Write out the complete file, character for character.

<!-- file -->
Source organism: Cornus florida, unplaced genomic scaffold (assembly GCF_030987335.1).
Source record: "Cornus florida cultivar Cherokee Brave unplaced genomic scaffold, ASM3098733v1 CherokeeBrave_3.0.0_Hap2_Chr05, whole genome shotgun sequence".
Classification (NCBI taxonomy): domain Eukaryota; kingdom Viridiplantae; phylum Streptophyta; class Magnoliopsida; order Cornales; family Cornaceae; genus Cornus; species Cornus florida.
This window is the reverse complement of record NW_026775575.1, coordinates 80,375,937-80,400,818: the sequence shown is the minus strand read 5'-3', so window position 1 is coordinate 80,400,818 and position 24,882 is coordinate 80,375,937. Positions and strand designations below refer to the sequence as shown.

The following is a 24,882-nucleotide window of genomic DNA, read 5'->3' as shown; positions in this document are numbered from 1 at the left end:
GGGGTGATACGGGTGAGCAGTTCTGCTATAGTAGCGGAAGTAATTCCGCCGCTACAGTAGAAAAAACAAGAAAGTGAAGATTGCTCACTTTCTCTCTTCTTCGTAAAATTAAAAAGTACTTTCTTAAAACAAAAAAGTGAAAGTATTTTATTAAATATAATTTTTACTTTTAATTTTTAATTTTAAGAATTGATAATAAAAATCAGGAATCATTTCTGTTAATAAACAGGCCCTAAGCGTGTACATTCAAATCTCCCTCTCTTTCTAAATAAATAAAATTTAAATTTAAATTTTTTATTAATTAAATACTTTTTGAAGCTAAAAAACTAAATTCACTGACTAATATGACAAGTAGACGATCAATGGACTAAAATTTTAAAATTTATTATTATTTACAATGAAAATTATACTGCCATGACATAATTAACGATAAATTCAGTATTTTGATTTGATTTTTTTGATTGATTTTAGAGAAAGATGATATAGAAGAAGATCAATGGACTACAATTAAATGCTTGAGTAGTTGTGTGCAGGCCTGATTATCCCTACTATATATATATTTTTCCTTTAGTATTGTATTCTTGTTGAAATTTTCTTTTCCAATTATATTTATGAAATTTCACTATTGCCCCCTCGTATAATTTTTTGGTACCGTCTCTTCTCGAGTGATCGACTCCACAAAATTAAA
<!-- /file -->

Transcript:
Source organism: Cornus florida, unplaced genomic scaffold (assembly GCF_030987335.1).
Source record: "Cornus florida cultivar Cherokee Brave unplaced genomic scaffold, ASM3098733v1 CherokeeBrave_3.0.0_Hap2_Chr05, whole genome shotgun sequence".
Classification (NCBI taxonomy): domain Eukaryota; kingdom Viridiplantae; phylum Streptophyta; class Magnoliopsida; order Cornales; family Cornaceae; genus Cornus; species Cornus florida.
This window is the reverse complement of record NW_026775575.1, coordinates 80,375,937-80,400,818: the sequence shown is the minus strand read 5'-3', so window position 1 is coordinate 80,400,818 and position 24,882 is coordinate 80,375,937. Positions and strand designations below refer to the sequence as shown.

The following is a 24,882-nucleotide window of genomic DNA, read 5'->3' as shown; positions in this document are numbered from 1 at the left end:
GGGGTGATACGGGTGAGCAGTTCTGCTATAGTAGCGGAAGTAATTCCGCCGCTACAGTAGAAAAAACAAGAAAGTGAAGATTGCTCACTTTCTCTCTTCTTCGTAAAATTAAAAAGTACTTTCTTAAAACAAAAAAGTGAAAGTATTTTATTAAATATAATTTTTACTTTTAATTTTTAATTTTAAGAATTGATAATAAAAATCAGGAATCATTTCTGTTAATAAACAGGCCCTAAGCGTGTACATTCAAATCTCCCTCTCTTTCTAAATAAATAAAATTTAAATTTAAATTTTTTATTAATTAAATACTTTTTGAAGCTAAAAAACTAAATTCACTGACTAATATGACAAGTAGACGATCAATGGACTAAAATTTTAAAATTTATTATTATTTACAATGAAAATTATACTGCCATGACATAATTAACGATAAATTCAGTATTTTGATTTGATTTTTTTGATTGATTTTAGAGAAAGATGATATAGAAGAAGATCAATGGACTACAATTAAATGCTTGAGTAGTTGTGTGCAGGCCTGATTATCCCTACTATATATATATTTTTCCTTTAGTATTGTATTCTTGTTGAAATTTTCTTTTCCAATTATATTTATGAAATTTCACTATTGCCCCCTCGTATAATTTTTTGGTACCGTCTCTTCTCGAGTGATCGACTCCACAAAATTAAA